Like more than a few teams, the Reds are nearing the season’s one-third mark mucking around .500, They’re closer to fifth place than first in the NL Central, but in today’s parity party, half the league is within single three-game series of the Reds.
But the Reds can’t afford to be sanguine about their lot, not when the roster has been an unsettled mess. What started off on paper as a nicely crowded selection of starting pitching options has been undermined by equal doses of injury and ineffectiveness. Homer Bailey is back on the DL with a shoulder injury, this just a few short days after Edinson Volquez was optioned to Triple-A Louisville. There’s also the problem with what their rotation will actually amount to, even in better-case scenarios. Volquez, Bailey, Mike Leake, Bronson Arroyo and Travis Wood can all be useful starting pitchers in the major leagues, but if everything goes right, aren’t they all just potentially threes and fours in a big-league rotation?
Then there’s Aroldis Chapman, on so many short lists for best candidates for the National League Rookie of the Year in March. He’s also in Louisville at the moment, and is also on the DL for shoulder trouble. Pitching coach Bryan Price is being credited with fixing a flaw in Chapman’s delivery, but a third of the way through the season the most notable thing about Chapman’s season is that he put more than a third of all batters faced on base via walks or hit batsmen.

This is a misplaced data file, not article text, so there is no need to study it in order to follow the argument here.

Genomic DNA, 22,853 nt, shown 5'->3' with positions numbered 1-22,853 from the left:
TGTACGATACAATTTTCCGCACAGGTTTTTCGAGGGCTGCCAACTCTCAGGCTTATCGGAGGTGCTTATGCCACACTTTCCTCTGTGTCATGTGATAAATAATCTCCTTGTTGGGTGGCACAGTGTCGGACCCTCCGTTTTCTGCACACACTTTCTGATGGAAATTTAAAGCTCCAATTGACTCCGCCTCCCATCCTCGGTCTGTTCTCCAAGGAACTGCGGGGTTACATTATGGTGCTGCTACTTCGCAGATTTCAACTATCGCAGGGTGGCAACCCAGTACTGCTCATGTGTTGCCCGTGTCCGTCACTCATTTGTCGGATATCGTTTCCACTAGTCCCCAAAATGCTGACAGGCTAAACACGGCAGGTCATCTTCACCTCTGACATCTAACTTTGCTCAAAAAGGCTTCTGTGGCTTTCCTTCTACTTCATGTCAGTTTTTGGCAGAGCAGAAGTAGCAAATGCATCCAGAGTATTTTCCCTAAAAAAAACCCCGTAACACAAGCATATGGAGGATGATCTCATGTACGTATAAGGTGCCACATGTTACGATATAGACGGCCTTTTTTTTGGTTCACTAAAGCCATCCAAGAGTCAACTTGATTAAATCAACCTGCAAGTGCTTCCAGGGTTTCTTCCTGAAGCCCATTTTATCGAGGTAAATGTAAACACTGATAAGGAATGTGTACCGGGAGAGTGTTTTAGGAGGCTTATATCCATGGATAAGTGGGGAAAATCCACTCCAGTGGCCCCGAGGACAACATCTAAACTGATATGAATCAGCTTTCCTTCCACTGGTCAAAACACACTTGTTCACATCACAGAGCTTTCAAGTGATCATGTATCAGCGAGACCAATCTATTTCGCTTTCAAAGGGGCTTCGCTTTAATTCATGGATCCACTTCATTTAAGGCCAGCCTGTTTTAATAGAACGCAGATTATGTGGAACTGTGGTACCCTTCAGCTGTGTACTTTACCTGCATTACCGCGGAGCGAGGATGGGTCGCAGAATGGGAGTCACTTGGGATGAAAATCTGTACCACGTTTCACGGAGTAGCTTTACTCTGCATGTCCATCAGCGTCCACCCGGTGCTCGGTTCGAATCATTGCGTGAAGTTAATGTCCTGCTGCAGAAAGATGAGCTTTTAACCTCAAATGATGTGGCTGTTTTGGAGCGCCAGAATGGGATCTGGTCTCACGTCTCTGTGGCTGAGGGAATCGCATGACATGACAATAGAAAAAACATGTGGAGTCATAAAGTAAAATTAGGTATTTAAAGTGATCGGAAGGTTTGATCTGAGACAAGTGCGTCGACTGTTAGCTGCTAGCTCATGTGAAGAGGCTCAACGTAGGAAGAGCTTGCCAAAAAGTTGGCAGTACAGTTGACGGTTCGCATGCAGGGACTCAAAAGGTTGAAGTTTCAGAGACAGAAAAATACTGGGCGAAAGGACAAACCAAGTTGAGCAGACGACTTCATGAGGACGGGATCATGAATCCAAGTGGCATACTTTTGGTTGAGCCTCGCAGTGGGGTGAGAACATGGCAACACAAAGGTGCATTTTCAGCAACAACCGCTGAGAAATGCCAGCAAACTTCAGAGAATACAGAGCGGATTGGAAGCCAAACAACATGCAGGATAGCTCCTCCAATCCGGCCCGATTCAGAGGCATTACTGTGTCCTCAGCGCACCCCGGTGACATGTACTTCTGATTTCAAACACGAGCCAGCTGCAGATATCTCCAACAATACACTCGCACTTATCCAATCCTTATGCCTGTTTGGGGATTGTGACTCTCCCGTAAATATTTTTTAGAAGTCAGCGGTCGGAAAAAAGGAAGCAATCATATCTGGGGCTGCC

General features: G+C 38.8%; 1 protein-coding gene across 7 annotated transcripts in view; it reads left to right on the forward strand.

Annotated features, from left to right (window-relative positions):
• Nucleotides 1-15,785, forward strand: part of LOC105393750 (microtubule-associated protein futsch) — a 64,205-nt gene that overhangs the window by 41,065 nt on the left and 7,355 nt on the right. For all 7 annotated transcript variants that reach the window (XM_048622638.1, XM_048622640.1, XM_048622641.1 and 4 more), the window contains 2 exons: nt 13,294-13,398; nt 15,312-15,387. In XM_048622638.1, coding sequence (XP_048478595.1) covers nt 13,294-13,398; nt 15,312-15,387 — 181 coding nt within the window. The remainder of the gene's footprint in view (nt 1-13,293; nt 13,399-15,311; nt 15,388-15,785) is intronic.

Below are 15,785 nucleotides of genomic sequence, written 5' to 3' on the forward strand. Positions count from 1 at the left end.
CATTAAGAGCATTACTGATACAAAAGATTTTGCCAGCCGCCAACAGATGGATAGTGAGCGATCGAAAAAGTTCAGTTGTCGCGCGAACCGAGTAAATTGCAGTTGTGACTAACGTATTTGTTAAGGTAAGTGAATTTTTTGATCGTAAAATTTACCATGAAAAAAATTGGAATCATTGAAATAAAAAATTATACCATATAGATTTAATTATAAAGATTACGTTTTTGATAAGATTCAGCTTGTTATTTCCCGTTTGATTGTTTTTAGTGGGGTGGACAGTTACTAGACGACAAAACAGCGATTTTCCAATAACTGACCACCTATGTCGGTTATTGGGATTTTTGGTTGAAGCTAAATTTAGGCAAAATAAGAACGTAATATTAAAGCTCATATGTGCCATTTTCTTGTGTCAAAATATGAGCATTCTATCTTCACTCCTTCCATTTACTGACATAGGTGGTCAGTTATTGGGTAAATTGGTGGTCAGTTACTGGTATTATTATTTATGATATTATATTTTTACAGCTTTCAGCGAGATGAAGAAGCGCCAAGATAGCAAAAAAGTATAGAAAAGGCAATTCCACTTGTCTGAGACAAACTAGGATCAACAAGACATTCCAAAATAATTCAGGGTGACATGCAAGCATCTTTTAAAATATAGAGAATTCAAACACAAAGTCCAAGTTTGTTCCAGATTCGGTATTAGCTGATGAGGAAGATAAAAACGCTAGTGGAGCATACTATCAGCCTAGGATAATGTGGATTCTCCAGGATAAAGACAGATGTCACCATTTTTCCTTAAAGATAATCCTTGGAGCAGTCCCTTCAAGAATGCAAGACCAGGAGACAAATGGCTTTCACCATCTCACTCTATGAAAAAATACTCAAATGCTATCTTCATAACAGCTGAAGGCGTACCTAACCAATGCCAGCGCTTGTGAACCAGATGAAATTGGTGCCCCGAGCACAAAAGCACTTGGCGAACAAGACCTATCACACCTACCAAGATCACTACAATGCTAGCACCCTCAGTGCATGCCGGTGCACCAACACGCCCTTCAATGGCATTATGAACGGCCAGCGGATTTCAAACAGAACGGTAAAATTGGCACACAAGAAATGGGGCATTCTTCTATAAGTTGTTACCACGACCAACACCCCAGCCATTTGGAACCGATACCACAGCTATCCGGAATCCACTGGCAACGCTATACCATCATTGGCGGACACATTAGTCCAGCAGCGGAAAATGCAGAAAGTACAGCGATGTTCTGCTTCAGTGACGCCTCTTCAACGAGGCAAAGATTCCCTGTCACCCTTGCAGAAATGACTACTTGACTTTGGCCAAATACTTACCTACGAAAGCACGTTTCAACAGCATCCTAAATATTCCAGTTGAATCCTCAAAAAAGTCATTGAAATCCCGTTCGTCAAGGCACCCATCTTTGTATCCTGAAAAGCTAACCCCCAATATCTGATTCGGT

The lineup has its own issues. Scott Rolen is off to a slow start, and neither of the shortstops is hitting. Starting left fielder Jonny Gomes has been riding pine for the past week and a half, purportedly getting the benefit of plenty of hands-on instruction from his manager. Maybe that’s so, maybe it’s window dressing, but the simple fact is their starting left fielder has been benched for some combination of Fred Lewis and Chris Heisey.
So Walt Jocketty and Dusty Baker haven’t been sitting on their hands, but the Reds should be thinking in terms of what other moves they can make to exploit their depth on the big-league roster as well as within a farm system that provides them with good alternatives. The danger of doing nothing is that they might wind up watching as the Cardinals get out too far ahead, and waiting until July to seriously reconsider their roster could only add to the challenge.
1. Stop messing around with Paul Janish as the starting shortstop. Last year, Janish hit .260/.338/.385 in sporadic playing time. Not shabby for a shortstop, right? Sadly, his minor-league track record suggests that isn’t what he’d do as an everyday player, and both PECOTA and ZiPS expected an OPS around .660. That’s a lot better than his extra-weak .500, but do you really want to wait on a guy who’s expected offensive output is still bad? Happily for the Reds, there’s an in-house upgrade in prospect Zack Cozart, ranked eighth among all Reds prospects before the season by Baseball America. Like Janish, Cozart gets good marks for his fielding, but also happens to bring some power to the plate, having delivered at a .282/.327/.436 clip for Louisville already, while belting 16 doubles and four homers. Power plays well in the Gap, which suggests the payoff of playing the better batter. It beats punting a lineup slot in the DH-less league by playing Janish. Just because Janish had to wait his turn to start doesn’t mean he deserves it indefinitely; these might be the Reds, but this ain’t the Politburo.